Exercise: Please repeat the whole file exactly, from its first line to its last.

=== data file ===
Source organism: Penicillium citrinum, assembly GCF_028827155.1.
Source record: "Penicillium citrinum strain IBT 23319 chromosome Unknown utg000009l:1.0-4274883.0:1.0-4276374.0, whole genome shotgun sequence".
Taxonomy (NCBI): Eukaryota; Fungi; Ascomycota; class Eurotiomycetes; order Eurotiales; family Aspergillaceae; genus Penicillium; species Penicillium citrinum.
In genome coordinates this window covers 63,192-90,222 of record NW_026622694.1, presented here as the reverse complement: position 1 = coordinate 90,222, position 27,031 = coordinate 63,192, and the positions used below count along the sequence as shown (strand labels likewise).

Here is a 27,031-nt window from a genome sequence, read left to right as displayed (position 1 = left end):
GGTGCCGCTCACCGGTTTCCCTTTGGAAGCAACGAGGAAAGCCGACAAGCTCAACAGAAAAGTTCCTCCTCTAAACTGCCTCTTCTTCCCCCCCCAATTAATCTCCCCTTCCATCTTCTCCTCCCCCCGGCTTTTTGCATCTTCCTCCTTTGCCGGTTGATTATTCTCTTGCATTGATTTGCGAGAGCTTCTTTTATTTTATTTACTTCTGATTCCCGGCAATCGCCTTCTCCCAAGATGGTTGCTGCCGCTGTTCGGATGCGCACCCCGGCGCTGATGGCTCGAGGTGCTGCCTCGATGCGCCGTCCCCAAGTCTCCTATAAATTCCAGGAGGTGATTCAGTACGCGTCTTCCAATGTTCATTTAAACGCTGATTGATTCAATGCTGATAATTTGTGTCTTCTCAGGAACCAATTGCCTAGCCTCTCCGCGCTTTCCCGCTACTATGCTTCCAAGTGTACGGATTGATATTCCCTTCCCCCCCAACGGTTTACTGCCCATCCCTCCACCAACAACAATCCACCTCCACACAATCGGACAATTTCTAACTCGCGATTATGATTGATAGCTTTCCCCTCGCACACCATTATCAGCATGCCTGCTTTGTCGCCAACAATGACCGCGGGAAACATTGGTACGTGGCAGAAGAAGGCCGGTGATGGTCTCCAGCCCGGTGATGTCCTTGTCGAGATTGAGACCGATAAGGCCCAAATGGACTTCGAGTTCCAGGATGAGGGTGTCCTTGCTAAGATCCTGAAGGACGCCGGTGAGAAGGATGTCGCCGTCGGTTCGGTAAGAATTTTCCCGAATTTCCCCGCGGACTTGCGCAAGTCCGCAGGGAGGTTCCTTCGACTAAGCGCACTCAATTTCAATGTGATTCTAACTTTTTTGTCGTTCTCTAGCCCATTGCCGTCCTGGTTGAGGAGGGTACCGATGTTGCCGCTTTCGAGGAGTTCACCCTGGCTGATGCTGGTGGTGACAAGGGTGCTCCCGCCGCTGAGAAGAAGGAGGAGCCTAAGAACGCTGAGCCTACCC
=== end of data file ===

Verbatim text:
Source organism: Penicillium citrinum, assembly GCF_028827155.1.
Source record: "Penicillium citrinum strain IBT 23319 chromosome Unknown utg000009l:1.0-4274883.0:1.0-4276374.0, whole genome shotgun sequence".
Taxonomy (NCBI): Eukaryota; Fungi; Ascomycota; class Eurotiomycetes; order Eurotiales; family Aspergillaceae; genus Penicillium; species Penicillium citrinum.
In genome coordinates this window covers 63,192-90,222 of record NW_026622694.1, presented here as the reverse complement: position 1 = coordinate 90,222, position 27,031 = coordinate 63,192, and the positions used below count along the sequence as shown (strand labels likewise).

Here is a 27,031-nt window from a genome sequence, read left to right as displayed (position 1 = left end):
GGTGCCGCTCACCGGTTTCCCTTTGGAAGCAACGAGGAAAGCCGACAAGCTCAACAGAAAAGTTCCTCCTCTAAACTGCCTCTTCTTCCCCCCCCAATTAATCTCCCCTTCCATCTTCTCCTCCCCCCGGCTTTTTGCATCTTCCTCCTTTGCCGGTTGATTATTCTCTTGCATTGATTTGCGAGAGCTTCTTTTATTTTATTTACTTCTGATTCCCGGCAATCGCCTTCTCCCAAGATGGTTGCTGCCGCTGTTCGGATGCGCACCCCGGCGCTGATGGCTCGAGGTGCTGCCTCGATGCGCCGTCCCCAAGTCTCCTATAAATTCCAGGAGGTGATTCAGTACGCGTCTTCCAATGTTCATTTAAACGCTGATTGATTCAATGCTGATAATTTGTGTCTTCTCAGGAACCAATTGCCTAGCCTCTCCGCGCTTTCCCGCTACTATGCTTCCAAGTGTACGGATTGATATTCCCTTCCCCCCCAACGGTTTACTGCCCATCCCTCCACCAACAACAATCCACCTCCACACAATCGGACAATTTCTAACTCGCGATTATGATTGATAGCTTTCCCCTCGCACACCATTATCAGCATGCCTGCTTTGTCGCCAACAATGACCGCGGGAAACATTGGTACGTGGCAGAAGAAGGCCGGTGATGGTCTCCAGCCCGGTGATGTCCTTGTCGAGATTGAGACCGATAAGGCCCAAATGGACTTCGAGTTCCAGGATGAGGGTGTCCTTGCTAAGATCCTGAAGGACGCCGGTGAGAAGGATGTCGCCGTCGGTTCGGTAAGAATTTTCCCGAATTTCCCCGCGGACTTGCGCAAGTCCGCAGGGAGGTTCCTTCGACTAAGCGCACTCAATTTCAATGTGATTCTAACTTTTTTGTCGTTCTCTAGCCCATTGCCGTCCTGGTTGAGGAGGGTACCGATGTTGCCGCTTTCGAGGAGTTCACCCTGGCTGATGCTGGTGGTGACAAGGGTGCTCCCGCCGCTGAGAAGAAGGAGGAGCCTAAGAACGCTGAGCCTACCC